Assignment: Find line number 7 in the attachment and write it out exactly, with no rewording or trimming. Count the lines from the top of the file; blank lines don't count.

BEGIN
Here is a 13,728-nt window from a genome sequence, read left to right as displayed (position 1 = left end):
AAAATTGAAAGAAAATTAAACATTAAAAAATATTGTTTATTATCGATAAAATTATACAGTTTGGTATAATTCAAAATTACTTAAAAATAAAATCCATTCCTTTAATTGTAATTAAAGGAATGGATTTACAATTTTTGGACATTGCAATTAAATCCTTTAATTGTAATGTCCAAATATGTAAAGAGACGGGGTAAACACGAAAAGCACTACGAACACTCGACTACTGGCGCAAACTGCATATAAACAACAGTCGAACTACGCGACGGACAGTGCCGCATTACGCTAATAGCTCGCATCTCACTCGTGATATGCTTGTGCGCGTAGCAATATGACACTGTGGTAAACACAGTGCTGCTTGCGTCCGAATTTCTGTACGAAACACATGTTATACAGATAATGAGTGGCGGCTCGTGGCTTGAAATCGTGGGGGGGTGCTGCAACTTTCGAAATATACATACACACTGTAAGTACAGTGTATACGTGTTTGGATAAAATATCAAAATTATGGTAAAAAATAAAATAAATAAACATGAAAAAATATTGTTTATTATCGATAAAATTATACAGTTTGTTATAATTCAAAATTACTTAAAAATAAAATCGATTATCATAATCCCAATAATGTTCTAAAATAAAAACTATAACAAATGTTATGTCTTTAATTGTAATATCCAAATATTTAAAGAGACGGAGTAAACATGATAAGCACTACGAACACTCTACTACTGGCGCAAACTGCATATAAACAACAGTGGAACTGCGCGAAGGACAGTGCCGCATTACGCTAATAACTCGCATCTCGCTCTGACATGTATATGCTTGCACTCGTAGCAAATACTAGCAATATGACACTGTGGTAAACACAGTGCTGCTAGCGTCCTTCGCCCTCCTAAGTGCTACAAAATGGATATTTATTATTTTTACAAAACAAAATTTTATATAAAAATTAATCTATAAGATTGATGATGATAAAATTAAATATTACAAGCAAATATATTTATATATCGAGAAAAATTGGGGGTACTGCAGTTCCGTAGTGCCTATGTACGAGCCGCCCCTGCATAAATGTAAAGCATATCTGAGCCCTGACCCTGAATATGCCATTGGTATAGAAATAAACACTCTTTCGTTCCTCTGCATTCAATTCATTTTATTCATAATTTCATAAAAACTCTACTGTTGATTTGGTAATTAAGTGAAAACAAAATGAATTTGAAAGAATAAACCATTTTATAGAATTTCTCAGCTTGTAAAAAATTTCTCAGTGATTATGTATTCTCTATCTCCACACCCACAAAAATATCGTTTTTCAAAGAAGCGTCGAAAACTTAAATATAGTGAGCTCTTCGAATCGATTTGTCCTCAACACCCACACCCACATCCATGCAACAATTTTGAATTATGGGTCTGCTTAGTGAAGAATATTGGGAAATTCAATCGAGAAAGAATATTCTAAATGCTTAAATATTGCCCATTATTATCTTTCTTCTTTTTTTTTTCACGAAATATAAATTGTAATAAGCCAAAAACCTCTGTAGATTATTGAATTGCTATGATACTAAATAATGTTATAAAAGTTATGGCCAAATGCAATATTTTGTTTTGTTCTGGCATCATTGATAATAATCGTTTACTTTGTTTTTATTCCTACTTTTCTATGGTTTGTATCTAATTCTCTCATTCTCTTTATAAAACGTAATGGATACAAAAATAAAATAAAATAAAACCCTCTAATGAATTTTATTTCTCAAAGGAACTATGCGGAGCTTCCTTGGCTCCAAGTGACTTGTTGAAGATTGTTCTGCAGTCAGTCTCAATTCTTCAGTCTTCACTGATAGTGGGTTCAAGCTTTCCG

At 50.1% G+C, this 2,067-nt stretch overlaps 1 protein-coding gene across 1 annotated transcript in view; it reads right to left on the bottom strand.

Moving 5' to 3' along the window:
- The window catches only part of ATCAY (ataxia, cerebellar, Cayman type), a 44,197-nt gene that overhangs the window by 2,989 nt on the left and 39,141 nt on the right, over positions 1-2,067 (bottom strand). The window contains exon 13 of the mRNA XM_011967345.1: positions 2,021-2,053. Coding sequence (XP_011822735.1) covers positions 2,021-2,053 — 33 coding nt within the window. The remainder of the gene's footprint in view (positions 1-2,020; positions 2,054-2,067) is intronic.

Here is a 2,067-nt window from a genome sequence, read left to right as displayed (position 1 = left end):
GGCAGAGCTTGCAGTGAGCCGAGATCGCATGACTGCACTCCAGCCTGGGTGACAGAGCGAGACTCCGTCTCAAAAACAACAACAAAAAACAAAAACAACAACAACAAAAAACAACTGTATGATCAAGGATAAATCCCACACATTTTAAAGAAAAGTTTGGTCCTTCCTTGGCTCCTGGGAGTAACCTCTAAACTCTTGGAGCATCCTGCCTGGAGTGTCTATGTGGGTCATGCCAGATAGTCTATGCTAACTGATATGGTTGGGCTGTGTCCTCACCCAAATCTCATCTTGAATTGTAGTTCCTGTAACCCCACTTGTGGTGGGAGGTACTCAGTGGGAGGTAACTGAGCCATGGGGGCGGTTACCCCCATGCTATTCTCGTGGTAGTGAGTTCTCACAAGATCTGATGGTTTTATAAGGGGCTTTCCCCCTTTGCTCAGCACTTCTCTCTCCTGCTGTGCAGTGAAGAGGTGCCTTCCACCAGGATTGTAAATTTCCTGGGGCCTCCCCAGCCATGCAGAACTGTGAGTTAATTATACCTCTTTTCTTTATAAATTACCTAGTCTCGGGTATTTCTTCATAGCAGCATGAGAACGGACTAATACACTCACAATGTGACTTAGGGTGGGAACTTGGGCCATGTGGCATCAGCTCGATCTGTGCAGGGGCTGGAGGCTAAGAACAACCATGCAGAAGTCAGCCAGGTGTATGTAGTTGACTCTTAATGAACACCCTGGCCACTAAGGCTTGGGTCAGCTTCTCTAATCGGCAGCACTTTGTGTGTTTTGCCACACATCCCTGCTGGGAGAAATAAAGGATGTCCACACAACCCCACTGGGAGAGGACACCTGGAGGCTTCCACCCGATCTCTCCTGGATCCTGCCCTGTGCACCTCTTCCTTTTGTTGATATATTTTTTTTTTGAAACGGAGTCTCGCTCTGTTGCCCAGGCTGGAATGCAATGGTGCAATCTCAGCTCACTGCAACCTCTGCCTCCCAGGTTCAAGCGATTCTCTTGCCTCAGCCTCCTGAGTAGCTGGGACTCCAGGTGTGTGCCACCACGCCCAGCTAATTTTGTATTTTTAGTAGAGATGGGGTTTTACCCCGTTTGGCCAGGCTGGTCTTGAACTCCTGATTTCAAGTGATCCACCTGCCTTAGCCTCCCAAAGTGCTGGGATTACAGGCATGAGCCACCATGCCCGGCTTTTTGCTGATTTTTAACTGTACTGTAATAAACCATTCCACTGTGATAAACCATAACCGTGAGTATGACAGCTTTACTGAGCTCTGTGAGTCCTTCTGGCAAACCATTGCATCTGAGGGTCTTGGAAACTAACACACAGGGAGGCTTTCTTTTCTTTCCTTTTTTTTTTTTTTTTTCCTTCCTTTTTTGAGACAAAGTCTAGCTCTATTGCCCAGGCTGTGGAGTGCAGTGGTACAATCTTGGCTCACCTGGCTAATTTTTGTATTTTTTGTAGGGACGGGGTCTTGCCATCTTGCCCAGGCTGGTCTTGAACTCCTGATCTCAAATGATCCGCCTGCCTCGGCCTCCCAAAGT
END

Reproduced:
GGCAGAGCTTGCAGTGAGCCGAGATCGCATGACTGCACTCCAGCCTGGGTGACAGAGCGAGACTCCGTCTCAAAAACAACAACAAAAAACAAAAACAACAACAACAAAAAACAACTGTATGATCAAGGATAAATCCCACACATTTTAAAGAAAAGTTTGGTCCTTCCTTGGCTCCTGGGAGTAACCTCTAAACTCTTGGAGCATCCTGCCTGGAGTGTCTATGTGGGTCATGCCAGATAGTCTATGCTAACTGATATGGTTGGGCTGTGTCCTCACCCAAATCTCATCTTGAATTGTAGTTCCTGTAACCCCACTTGTGGTGGGAGGTACTCAGTGGGAGGTAACTGAGCCATGGGGGCGGTTACCCCCATGCTATTCTCGTGGTAGTGAGTTCTCACAAGATCTGATGGTTTTATAAGGGGCTTTCCCCCTTTGCTCAGCACTTCTCTCTCCTGCTGTGCAGTGAAGAGGTGCCTTCCACCAGGATTGTAAATTTCCTGGGGCCTCCCCAGCCATGCAGAACTGTGAGTTAATTATACCTCTTTTCTTTATAAATTACCTAGTCTCGGGTATTTCTTCATAGCAGCATGAGAACGGACTAATACACTCACAATGTGACTTAGGGTGGGAACTTGGGCCATGTGGCATCAGCTCGATCTGTGCAGGGGCTGGAGGCTAAGAACAACCATGCAGAAGTCAGCCAGGTGTATGTAGTTGACTCTTAATGAACACCCTGGCCACTAAGGCTTGGGTCAGCTTCTCTAATCGGCAGCACTTTGTGTGTTTTGCCACACATCCCTGCTGGGAGAAATAAAGGATGTCCACACAACCCCACTGGGAGAGGACACCTGGAGGCTTCCACCCGATCTCTCCTGGATCCTGCCCTGTGCACCTCTTCCTTTTGTTGATATATTTTTTTTTTGAAACGGAGTCTCGCTCTGTTGCCCAGGCTGGAATGCAATGGTGCAATCTCAGCTCACTGCAACCTCTGCCTCCCAGGTTCAAGCGATTCTCTTGCCTCAGCCTCCTGAGTAGCTGGGACTCCAGGTGTGTGCCACCACGCCCAGCTAATTTTGTATTTTTAGTAGAGATGGGGTTTTACCCCGTTTGGCCAGGCTGGTCTTGAACTCCTGATTTCAAGTGATCCACCTGCCTTAGCCTCCCAAAGTGCTGGGATTACAGGCATGAGCCACCATGCCCGGCTTTTTGCTGATTTTTAACTGTACTGTAATAAACCATTCCACTGTGATAAACCATAACCGTGAGTATGACAGCTTTACTGAGCTCTGTGAGTCCTTCTGGCAAACCATTGCATCTGAGGGTCTTGGAAACTAACACACAGGGAGGCTTTCTTTTCTTTCCTTTTTTTTTTTTTTTTTCCTTCCTTTTTTGAGACAAAGTCTAGCTCTATTGCCCAGGCTGTGGAGTGCAGTGGTACAATCTTGGCTCACCTGGCTAATTTTTGTATTTTTTGTAGGGACGGGGTCTTGCCATCTTGCCCAGGCTGGTCTTGAACTCCTGATCTCAAATGATCCGCCTGCCTCGGCCTCCCAAAGT